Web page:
Here's what happens when I put all my maps together. There are many shades of gray, as it were, but here's the breakdown:
Alabama: Allows cousins to marry, with caveats, and you can probably get away with screwing ol' Bessie
Alaska: Allows cousins to marry but no gay marriage and no plugging the blowhole.
Arizona: Recognizes cousin-cousin marriages from other states and that's it; no word on if they consider illegal immigrants animals or not.
Arkansas: Allows cousins to marry, with caveats.
California: Provides equivalent spousal rights to same-sex couples and allows cousins to marry, with caveats.
Colorado: Provides some spousal rights to same-sex couples and allows cousins to marry.
Connecticut lets you have it all: marry your same-sex cousin and make your dachshund a wiener dog.
Delaware: Doesn't let you to do anything fun.
Florida: You can marry your cousin and fuck a marlin, but you can't marry someone of the same sex. But hey, LeBron James is there now!
Georgia: Marry cousin Scarlett; frankly, my dear, they don't give a damn.
Hawaii: Allows some spousal rights to same-sex couples, allows cousins to marry with caveats, and allows teaching the gerbil spelunking.
Idaho is why you can't have nice things.
Illinois: Recognizes cousin-cousin marriages as long as it wasn't on their soil.
Indiana: Allows cousins to marry, with caveats.
Iowa: Allows same-sex marriage and nothing else.
Kansas: You can marry Dorothy, even if she's your cousin! But only if you're a guy.
Kentucky will let you stick your genitals in Seabiscuit, but not marry your cousin or gay lover.
Louisiana: Allows cousins to marry, with caveats.
Maine: Allows some spousal rights to same-sex couples, recognizes cousin-cousin marriages from out of state.
Maryland: Recognizes same-sex marriages given in other states, allows cousins to marry.
Massachusetts: Allows both same-sex and cousin-cousin marriages.
Michigan don't let you get away with nothin'.
Minnesota doesn't either.
Mississippi's got its eyes on you.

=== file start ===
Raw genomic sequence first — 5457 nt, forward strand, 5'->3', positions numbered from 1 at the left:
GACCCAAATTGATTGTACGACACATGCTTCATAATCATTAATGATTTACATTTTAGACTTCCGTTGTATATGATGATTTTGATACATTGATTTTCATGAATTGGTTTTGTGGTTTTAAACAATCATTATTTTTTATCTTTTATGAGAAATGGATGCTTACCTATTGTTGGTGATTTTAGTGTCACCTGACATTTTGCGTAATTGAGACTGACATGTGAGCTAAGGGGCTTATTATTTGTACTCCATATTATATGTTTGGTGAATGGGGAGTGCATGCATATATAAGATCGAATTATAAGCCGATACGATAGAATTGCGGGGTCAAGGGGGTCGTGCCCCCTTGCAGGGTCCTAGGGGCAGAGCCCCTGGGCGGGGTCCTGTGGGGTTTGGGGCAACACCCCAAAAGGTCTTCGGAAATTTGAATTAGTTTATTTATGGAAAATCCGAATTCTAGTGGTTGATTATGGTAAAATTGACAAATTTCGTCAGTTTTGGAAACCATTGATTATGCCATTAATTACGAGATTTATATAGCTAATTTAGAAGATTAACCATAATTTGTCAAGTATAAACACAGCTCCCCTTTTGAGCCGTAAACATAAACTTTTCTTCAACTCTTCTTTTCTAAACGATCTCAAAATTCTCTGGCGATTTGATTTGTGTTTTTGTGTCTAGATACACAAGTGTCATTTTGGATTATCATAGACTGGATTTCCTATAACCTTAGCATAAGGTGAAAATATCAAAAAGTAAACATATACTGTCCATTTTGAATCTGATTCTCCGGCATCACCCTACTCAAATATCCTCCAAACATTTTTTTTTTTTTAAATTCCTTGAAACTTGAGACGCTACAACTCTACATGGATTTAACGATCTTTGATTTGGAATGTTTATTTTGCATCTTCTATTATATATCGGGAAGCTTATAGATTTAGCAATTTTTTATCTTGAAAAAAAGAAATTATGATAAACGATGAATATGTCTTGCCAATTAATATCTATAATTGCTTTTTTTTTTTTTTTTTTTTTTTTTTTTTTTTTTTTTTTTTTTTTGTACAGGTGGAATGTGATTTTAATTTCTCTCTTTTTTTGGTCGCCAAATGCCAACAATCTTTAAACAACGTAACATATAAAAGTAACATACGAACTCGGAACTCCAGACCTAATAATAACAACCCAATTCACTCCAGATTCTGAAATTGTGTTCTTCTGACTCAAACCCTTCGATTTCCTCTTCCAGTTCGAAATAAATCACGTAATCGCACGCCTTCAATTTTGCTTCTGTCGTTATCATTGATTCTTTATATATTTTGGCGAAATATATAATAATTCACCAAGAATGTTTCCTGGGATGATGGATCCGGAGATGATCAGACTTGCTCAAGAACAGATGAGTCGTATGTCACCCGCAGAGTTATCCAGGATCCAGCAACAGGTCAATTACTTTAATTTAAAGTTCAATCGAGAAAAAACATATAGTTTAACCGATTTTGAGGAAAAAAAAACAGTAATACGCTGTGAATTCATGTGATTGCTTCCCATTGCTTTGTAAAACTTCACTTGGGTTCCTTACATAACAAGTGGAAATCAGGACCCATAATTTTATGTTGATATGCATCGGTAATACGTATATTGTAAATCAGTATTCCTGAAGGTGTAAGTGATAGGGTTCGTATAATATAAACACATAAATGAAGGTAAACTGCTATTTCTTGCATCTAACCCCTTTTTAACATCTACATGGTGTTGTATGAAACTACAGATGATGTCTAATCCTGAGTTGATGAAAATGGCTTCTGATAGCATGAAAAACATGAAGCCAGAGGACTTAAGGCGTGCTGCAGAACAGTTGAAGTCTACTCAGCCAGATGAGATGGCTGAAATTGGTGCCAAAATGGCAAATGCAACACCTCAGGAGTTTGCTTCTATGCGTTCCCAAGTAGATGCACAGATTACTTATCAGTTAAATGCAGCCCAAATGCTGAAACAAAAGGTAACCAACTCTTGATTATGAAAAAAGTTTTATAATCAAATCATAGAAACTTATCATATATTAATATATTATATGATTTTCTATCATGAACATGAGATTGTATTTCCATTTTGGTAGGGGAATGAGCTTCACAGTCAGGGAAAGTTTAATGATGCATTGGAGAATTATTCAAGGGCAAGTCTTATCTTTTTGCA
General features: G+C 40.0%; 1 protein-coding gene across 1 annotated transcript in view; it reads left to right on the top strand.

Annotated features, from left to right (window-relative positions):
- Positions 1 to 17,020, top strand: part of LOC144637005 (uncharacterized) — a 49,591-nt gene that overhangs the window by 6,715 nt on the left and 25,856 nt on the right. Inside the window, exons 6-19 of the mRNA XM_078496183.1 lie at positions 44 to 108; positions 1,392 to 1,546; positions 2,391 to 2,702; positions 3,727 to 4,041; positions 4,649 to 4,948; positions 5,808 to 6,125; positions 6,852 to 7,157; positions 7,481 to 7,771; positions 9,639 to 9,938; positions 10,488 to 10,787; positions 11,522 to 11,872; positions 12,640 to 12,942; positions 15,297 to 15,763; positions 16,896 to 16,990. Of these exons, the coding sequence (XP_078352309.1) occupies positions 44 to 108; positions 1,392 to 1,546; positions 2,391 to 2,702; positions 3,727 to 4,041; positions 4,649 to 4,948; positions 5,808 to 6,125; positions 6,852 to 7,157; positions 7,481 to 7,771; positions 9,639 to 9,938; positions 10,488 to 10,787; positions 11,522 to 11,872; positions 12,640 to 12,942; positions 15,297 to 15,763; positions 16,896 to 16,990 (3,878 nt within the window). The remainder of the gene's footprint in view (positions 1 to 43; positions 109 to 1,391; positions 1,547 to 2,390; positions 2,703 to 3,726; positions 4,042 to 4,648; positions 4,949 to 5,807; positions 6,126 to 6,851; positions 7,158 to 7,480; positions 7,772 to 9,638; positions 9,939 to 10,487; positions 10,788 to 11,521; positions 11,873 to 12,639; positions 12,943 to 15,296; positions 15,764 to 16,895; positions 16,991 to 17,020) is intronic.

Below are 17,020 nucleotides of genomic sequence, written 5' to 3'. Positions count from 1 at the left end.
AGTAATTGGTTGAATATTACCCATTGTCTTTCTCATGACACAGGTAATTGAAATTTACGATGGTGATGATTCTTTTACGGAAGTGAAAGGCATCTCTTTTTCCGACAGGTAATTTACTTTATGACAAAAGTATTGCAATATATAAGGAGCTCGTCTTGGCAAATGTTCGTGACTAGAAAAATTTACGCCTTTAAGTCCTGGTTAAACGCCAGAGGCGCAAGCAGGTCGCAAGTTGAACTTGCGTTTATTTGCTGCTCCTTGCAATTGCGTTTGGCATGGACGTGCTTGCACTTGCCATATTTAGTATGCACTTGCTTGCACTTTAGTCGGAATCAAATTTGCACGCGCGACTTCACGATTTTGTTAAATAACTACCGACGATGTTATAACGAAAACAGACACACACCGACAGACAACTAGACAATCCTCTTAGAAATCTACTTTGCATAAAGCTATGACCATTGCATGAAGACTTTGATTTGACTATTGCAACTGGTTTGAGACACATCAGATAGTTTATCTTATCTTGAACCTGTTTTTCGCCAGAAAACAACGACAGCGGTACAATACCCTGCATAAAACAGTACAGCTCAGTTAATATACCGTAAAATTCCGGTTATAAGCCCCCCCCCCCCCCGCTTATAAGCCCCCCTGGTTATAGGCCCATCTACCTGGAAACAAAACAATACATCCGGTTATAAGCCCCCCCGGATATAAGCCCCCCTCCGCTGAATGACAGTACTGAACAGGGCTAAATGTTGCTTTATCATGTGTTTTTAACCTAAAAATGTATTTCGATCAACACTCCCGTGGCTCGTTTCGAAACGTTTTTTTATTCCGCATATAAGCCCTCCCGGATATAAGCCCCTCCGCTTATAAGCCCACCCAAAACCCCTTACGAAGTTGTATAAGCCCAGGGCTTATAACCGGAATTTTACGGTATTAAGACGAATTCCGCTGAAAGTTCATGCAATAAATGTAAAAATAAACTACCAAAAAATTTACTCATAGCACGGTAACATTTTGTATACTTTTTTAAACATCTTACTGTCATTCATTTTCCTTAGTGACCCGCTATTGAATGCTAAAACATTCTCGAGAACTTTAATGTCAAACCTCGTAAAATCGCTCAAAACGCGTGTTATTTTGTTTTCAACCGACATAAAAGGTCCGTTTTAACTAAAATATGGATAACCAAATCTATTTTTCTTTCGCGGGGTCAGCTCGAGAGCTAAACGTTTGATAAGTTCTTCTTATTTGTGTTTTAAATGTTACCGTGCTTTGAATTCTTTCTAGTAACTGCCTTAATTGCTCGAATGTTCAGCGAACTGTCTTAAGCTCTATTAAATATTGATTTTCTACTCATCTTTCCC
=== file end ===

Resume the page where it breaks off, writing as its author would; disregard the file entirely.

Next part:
Missouri doesn't believe in love.
Montana wishes unhappiness on everyone.
Nebraska: Allows cousins to marry, with caveats.
Nevada: Provides equivalent spousal rights to same-sex couples and allows strokin' your Whiskers.
New Hampshire: Allows same-sex marriage and "bonding" with your cat.
New Jersey: Provides equivalent spousal rights to same-sex couples, and you can marry your cousin or bang a fat, oily seal. Which is lucky, because sometimes it's hard to tell.
New Mexico: No same-sex anything, but all systems go for marrying cousins and tappin' that ass in more ways than one, if you know what I mean.
New York: Recognizes same-sex marriages given in other states and lets you marry your cousin.
North Carolina: Marry your cousin and no one else.
North Dakota allows nothing.
Ohio won't let you marry cousin Julie or be a loyal lesbo, but you can try the peanut butter trick with Rex.
Oklahoma: Allows cousins to marry, with caveats.
Oregon: Provides equivalent spousal rights to same-sex couples.
Pennsylvania leaves you empty inside.
Rhode Island's got nothin'.
South Carolina: Allows only sweet cousin-on-cousin action.
South Dakota's dead on the draw.
Tennessee: You can only marry your cousin.
Texas: You can marry your cousin and hump your horse, but no gay marriage for you!
Utah: Recognizes cousin-cousin marriages from other states…jury's out on if it recognizes multiple ones.
Vermont: You can do it all, marry the same-sex or your cousin and give the rabbit your carrot.
Virginia: Well, you can marry your cousin but you can't do much else.
Washington: Provides equivalent spousal rights to same-sex couples and allows cousins to marry, with caveats.
West Virginia: Allows marrying your cousin with caveats, and doing the horizontal tango with a snake.
Wisconsin: Allows some spousal rights to same-sex couples, honors first-cousin marriages from out of state.
Wyoming: Allows cousins to marry, with caveats, but come on over and bo-peep the sheep.
So the moral of the story is:
A. I love ridiculous euphemisms for sex with animals. (Thanks to twitter for the enthusiastic help, ShillyShallyNix in particular!)
B. Making maps is super fun.
C. The state laws of this country are ridiculous.
D. We should have marriage equality by now.
Check out the HRC website if you'd like to find ways to get involved.
Image via Sergey Ryzhov/Shutterstock.com.
This post originally appeared on All Talk and Trousers. Republished with permission.